West’s Proxy Jihadist Terror Network Uncovered in
By Finian Cunningham
September 20, 2015 "Information
Clearing House" - "SCF"
- Significantly, Yemeni sources report
that alongside the fallen troops from the Gulf states are allied
mercenaries belonging to Al Qaeda-linked Islamist militia. The
mercenaries are believed to have been infiltrated
into Yemen after receiving receiving
training in set up in Saudi Arabia.
Given that the United States and Britain are openly supplying the
Saudi-led Gulf coalition with fighter jets, bombs and logistics, the
array of forces makes for a stark conclusion: the Western states are
working in Yemen in direct alliance with jihadist mercenaries. Why
this alarming reality is not more readily recognised is simply
because Western news media are obfuscating the situation in Yemen.
Yemen can therefore be seen as illustrating the
fullest expression yet of the covert relation between Washington and
its Western allies and the proxy role of Islamist terror groups.
In the overthrow of the Libyan government of
Muammar Gaddafi at the end of 2011, the US and other NATO powers
provided the air force that assisted the jihadist groups on the
ground. In the ongoing regime-change war in Syria, the Western
powers and their regional allies have funnelled Islamist mercenaries
into that country to destabilise the government of President Bashar
In both cases, Libya and Syria, the Western nexus
with the jihadists is vicarious and diffuse, allowing for a degree
of official denial of any such collusion.
However, what is emerging in Yemen is that the
Western states and their Arab client regimes are openly being seen
as on the side of the Al Qaeda-linked terror network.
The US, Britain and to lesser extent France claim
that they are supporting the “internationally recognised government
of Yemen”. They are referring to the deposed puppet-president Abed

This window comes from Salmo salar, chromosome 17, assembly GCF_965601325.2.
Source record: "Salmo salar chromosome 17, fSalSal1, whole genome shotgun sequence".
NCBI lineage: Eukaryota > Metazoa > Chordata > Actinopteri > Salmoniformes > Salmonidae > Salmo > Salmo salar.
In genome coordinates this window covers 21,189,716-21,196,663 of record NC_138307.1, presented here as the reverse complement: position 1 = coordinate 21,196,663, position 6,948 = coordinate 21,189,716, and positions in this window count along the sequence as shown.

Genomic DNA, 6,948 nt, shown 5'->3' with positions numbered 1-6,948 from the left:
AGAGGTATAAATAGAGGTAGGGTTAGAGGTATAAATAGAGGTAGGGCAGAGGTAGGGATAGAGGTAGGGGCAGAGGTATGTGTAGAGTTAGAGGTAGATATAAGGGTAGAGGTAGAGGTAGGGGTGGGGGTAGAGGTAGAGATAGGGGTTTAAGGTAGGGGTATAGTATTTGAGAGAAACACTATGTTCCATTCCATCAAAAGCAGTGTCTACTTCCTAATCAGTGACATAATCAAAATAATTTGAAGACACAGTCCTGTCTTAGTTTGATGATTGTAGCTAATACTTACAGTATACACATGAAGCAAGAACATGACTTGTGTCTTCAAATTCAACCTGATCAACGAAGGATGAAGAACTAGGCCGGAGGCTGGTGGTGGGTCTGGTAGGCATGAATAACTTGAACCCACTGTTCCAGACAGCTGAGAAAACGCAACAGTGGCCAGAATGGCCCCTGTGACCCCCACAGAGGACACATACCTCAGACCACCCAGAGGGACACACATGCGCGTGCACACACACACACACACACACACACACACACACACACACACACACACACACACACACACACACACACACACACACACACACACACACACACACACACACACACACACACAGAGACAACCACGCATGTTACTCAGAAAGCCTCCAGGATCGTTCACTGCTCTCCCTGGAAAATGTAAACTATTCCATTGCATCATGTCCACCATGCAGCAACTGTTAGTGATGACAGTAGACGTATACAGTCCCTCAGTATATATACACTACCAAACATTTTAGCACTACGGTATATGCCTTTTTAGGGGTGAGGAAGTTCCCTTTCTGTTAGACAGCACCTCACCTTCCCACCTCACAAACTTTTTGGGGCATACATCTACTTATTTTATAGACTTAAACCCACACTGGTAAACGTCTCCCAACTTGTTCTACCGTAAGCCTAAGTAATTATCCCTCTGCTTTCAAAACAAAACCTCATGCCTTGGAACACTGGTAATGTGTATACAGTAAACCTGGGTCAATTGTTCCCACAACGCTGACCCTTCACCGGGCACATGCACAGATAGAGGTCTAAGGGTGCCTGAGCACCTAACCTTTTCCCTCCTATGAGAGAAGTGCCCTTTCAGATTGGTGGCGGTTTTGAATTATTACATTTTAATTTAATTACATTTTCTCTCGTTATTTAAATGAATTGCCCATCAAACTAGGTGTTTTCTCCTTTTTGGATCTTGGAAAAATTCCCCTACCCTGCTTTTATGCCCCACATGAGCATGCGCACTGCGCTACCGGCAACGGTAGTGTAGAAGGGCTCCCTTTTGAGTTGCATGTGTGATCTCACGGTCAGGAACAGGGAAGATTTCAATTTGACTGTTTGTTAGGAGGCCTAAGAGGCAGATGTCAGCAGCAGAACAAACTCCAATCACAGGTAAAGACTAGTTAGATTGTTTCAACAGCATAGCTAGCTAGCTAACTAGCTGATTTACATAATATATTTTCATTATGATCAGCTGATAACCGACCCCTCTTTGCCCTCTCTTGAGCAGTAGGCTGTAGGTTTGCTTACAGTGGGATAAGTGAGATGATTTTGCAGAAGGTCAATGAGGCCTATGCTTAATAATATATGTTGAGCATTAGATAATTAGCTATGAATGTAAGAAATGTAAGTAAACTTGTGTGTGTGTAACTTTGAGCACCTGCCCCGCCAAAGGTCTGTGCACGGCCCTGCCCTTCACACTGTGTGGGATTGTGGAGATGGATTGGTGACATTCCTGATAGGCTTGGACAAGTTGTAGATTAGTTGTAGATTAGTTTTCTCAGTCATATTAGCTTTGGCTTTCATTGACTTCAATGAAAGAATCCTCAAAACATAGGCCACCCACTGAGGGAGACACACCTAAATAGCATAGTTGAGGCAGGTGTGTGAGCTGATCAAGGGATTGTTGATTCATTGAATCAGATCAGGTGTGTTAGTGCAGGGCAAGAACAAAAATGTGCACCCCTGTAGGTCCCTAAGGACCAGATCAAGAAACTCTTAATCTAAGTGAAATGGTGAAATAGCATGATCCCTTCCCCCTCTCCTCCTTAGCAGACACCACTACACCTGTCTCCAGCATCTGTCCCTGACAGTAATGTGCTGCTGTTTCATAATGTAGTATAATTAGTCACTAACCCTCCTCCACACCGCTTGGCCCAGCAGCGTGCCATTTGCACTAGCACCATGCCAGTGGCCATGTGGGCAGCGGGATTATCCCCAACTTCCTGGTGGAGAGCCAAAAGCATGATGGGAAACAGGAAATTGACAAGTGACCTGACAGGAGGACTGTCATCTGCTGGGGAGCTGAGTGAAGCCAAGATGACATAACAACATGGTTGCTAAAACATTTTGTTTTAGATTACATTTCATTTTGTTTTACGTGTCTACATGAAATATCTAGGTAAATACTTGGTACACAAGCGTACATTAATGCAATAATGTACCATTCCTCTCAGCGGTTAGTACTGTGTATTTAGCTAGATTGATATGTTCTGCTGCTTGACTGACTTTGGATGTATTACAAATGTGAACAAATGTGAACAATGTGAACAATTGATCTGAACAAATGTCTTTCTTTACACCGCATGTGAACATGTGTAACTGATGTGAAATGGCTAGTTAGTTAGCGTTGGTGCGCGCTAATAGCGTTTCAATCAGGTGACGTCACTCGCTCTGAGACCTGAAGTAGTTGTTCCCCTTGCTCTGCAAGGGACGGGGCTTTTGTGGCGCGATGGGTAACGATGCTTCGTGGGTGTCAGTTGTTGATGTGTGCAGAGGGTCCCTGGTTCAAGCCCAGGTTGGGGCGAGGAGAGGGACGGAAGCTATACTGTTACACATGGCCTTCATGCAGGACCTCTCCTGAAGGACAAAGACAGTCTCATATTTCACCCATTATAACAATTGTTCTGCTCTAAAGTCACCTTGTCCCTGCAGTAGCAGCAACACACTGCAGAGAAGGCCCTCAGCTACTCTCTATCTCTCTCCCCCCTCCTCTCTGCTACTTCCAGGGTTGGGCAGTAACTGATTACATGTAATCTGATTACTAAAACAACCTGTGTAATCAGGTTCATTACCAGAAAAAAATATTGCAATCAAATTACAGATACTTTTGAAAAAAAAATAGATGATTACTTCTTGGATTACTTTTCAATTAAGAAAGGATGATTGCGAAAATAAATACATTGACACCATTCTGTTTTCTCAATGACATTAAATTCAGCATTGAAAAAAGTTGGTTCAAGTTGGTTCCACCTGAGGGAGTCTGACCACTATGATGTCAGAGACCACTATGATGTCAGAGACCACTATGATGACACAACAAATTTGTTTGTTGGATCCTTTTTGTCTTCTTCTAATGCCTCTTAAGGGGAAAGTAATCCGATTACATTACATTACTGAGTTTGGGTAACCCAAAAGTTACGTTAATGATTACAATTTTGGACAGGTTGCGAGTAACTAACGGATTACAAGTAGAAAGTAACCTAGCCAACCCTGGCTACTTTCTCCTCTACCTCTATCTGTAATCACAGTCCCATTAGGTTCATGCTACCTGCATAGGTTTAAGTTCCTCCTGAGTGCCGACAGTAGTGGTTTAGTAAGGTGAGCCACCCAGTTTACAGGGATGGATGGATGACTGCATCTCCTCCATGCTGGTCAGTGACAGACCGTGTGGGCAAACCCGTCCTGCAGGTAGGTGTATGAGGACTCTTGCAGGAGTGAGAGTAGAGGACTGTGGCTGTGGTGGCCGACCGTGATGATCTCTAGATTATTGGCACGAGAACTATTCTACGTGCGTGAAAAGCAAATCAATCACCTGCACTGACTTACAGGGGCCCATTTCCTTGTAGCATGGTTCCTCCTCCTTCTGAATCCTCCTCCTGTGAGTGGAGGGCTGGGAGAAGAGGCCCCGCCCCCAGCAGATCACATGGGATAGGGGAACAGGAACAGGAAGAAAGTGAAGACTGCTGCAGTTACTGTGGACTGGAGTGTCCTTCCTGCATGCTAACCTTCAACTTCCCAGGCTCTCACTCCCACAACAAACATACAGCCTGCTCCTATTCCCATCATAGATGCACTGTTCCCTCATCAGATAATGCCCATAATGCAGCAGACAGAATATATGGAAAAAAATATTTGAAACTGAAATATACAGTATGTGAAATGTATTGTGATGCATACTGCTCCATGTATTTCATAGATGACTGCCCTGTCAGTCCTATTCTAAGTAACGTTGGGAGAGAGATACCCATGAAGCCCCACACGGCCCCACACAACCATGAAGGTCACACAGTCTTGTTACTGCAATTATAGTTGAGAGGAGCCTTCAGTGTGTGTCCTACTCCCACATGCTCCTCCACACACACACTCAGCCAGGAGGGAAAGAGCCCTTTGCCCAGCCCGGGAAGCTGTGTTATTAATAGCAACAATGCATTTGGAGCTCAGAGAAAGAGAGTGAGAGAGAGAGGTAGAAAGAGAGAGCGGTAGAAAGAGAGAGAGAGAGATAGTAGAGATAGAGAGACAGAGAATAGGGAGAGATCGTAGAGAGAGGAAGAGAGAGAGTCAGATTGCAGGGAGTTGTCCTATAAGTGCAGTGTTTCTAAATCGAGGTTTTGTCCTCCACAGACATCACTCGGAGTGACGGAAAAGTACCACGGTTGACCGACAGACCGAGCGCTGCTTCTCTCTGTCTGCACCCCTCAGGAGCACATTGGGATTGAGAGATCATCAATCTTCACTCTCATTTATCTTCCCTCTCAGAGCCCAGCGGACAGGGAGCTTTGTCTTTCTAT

Rabbo Mansour Hadi who fled in exile to Saudi Arabia earlier this
year. The country was subsequently over-run by remnants of the
Yemeni army and Houthi rebels, collectively known as “Popular
On March 26, a coalition of Arab states, led by
Saudi Arabia, and including Egypt, Jordan and the four Persian Gulf
monarchies of Kuwait, Qatar, Bahrain and United Arab Emirates,
launched an aerial bombardment campaign on Yemen. That bombardment
has continued for nearly six months, resulting in over 5,000 deaths.
The bombing coalition is instrumented primarily by the US and
Britain, with the supply of F15, F16, Tornado and Typhoon warplanes.
In recent weeks, the Western, Saudi-led coalition
its operations with a ground-war front, involving up to 10,000
foreign troops based in the central Yemeni province of Marib, east
of the rebel-held capital, Sanaa. The mainly Arab foreign troops
have been suffering heavy losses from the Yemeni Popular Committees.
Up to 45 Emirati soldiers and five Bahraini military personnel were
killed in one rocket attack earlier this month.
The Western media have barely reported on the
escalating violence in Yemen and the involvement of their
governments alongside Saudi and other Arab forces in an increasingly
bloody war of dubious legality against a sovereign country. The
Western-backed coalition does not have a UN Security Council mandate
for its actions, which therefore constitute foreign aggression.
Virtually blacked out, too, from the Western media
coverage is the fact that serving alongside the Western, Saudi-led
forces are jihadist mercenaries. This aspect has, however, been
reliably reported by Saba news agency, Al Manar and Press TV, among
Occasional Western media reports claim that
Islamist extremists are gaining ground in Yemen amid the chaos of
Western-backed Arab coalition forces fighting against Houthi rebels.
A New York Times report in
April headlined: ‘War In Yemen Is Allowing Qaeda Group To Expand’.
While the Reuters news agency reportedat
the end of June that: ‘In Yemen chaos, Islamic State grows to rival
However, rather than this development being a mere
accidental consequence, Yemeni sources claim a very different
scenario. They say that the Islamist groups are being activated and
supplied by the Western-backed Saudi coalition to help prosecute the
counterinsurgency war against the rebels. The rebel Popular
Committees are calling for a pluralist democratic government in
Yemen, which would mark a dramatic change from decades of Western
and Saudi-backed dictatorships in the country.
Western media reports have obliquely acknowledged
at least a tacit relationship between the Western-backed coalition
and the jihadist mercenaries. Both the Washington Post and the New
York Times have noted how during the past six months the
Western-assisted bombing coalition has not once targeted Al Qaeda in
the Arab Peninsula (AQAP) or the Islamic State (IS) group.
Indeed, a Wall
Street Journal report on September 10 from southern Yemen even
admits that the Arab military forces are collaborating with the
jihadists in pushing a joint offensive against the rebels. The WSJ
plays down the significance of this military cooperation as being a